Photograph by David Fleetham, Visuals Unlimited/Getty Images

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A false killer whale off Maui, Hawaii (fie picture).

Photograph by David Fleetham, Visuals Unlimited/Getty Images

Whales Have Sonar "Beam" for Targeting Prey

Precision sound beams help track fast prey in dark ocean, study says.

Toothed whales target quickly moving prey with a constantly shifting, tightly focused sonar beam, a new study says.

All toothed whales and dolphins echolocate, clicking loudly via special nasal structures and listening for echoes bouncing off objects. This skill is especially crucial in the dark ocean, where the mammals' vision is of little use.

New experiments show that whales can focus their clicks into a type of sonar beam to efficiently track fast-moving prey.

"The bottom line is echolocation is how these animals make their living," said study leader Laura Kloepper, a zoologist at the University of Hawaii in Honululu.

"Not only do they have to locate fish, they have to discriminate fish and figure out what kind of fish it is—it's this constant underwater dance between predator and prey.

"It makes sense [that] of course there has to be focusing going on." (See "Killer Whales Target Favorite Fish With Sonar?")

Mischievous Whale

For their experiments, the team worked with Kina, a false killer whale at the University of Hawaii with decades of training—and a penchant for mischievously splashing Kloepper.

"After a few days I learned to carry an umbrella to protect my equipment," Kloepper said. Kina "got a kick out of watching me scramble."

In the first experiment, a trainer instructed Kina to swim into an underwater hoop up to her pectoral fins. Then, a soundproof door lowered and she echolocated on a target—a hollow cylinder that looks like a toilet paper tube.

Kina had previously been trained to recognize the thickness of this particular cylinder and to signal this by touching a button with her snout, which earned her a fish reward.

The whale was also trained to stay still when shown other cylinders of varying thicknesses.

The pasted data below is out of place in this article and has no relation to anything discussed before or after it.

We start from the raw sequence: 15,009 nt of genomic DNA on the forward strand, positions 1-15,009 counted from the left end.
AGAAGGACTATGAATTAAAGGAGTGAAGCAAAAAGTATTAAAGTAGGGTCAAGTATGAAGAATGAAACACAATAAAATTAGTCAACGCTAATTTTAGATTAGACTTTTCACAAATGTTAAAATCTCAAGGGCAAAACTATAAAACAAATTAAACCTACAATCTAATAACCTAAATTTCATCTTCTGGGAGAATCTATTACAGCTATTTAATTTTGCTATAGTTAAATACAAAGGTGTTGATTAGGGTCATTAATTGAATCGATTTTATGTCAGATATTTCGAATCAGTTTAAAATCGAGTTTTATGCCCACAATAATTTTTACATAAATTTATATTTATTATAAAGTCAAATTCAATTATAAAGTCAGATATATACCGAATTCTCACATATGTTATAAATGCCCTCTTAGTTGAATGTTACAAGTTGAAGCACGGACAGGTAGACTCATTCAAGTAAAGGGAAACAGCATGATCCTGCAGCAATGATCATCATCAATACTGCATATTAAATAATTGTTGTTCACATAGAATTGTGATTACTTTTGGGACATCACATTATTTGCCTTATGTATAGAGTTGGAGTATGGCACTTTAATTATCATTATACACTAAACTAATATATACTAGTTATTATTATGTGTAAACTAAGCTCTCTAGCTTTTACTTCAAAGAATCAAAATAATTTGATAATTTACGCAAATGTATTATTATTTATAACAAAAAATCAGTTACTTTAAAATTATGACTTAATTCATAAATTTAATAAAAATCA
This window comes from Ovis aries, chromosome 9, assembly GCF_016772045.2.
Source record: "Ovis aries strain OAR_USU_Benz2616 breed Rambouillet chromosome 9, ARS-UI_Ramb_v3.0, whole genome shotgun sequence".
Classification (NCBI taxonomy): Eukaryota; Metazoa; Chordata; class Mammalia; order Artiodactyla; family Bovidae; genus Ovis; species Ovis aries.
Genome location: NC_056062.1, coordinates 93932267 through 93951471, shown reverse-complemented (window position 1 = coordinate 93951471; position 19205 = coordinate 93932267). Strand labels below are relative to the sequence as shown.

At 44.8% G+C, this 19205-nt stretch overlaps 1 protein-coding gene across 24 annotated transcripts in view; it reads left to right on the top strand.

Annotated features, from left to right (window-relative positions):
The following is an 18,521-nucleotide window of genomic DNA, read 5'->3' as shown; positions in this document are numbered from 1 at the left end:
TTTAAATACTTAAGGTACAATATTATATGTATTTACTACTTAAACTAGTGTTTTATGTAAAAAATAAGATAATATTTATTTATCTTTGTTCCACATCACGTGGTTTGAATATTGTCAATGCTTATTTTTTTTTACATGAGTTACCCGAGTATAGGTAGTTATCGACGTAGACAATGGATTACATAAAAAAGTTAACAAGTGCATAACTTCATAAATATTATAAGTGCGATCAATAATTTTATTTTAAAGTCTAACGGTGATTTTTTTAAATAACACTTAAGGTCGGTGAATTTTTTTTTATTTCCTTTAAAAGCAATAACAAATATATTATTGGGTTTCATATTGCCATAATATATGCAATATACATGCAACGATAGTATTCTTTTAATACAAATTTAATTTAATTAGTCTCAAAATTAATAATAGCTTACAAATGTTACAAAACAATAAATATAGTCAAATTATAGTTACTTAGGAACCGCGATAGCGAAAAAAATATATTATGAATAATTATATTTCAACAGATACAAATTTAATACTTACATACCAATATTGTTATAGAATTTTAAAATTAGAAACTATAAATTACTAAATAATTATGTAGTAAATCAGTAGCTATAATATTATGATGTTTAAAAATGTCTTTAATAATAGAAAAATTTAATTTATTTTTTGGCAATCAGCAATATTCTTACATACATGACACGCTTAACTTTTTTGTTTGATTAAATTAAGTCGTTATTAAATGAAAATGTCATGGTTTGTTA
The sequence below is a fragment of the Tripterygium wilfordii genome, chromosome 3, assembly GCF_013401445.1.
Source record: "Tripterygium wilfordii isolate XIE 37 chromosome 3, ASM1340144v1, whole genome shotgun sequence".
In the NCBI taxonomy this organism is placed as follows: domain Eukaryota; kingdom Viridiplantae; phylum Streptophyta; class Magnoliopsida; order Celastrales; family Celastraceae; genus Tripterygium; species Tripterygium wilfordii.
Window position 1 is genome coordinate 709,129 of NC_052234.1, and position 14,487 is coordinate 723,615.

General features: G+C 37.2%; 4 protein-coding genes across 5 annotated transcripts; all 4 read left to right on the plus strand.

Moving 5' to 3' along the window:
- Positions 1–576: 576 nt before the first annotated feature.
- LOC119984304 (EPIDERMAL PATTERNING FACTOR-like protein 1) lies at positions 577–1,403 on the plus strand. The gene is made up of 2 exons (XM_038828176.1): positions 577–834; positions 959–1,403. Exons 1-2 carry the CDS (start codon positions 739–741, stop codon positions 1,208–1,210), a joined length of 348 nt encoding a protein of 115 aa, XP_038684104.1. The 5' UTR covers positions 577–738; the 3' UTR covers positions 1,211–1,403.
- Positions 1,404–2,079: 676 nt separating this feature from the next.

Kloepper and colleagues then presented Kina with two other types of cylinders to test her echolocation skills: one with much thicker walls, which she could detect easily, and another with only slightly thicker walls, which was tougher for her to pinpoint.

Over a period of weeks, the team also randomly changed the distances from which Kina echolocated the cylinders.

Whale Sonar Has Eye-Like Focus

While Kina was echolocating the various targets, an array of underwater microphones were measuring her constant barrage of sonar waves. From this data, the scientists created a statistical algorithm that recreated Kina's sonar beams.

This revealed that Kina's beam shape had changed depending on the cylinders' distances and differences—much as an eye continually refocuses on an object, explained Kloepper, whose study was published recently in the Journal of Experimental Biology.

"It's remarkable they have this beautiful acoustic lens in their melon," said study co-author Paul Nachtigall, a zoologist at the University of Hawaii in Honululu.

As recently as 2008, "not much attention was paid to the incredible flexibility" of echolocating whales, noted Dorian Houser, director of Biology and Bioacoustic Research at the National Marine Mammal Foundation, a nonprofit based in San Diego.

The new study contributes "to our growing knowledge about the ability of [the whale] to control its echolocation beam by changing its width and frequency content," Houser said via email.

Plenty of echolocation mysteries remain, however—for example, how whales can hear properly even while clicking incredibly loudly (the focus of the study team's next project).

"The more information we obtain on their ability to manipulate the beam," Houser said, "the more complicated the story becomes."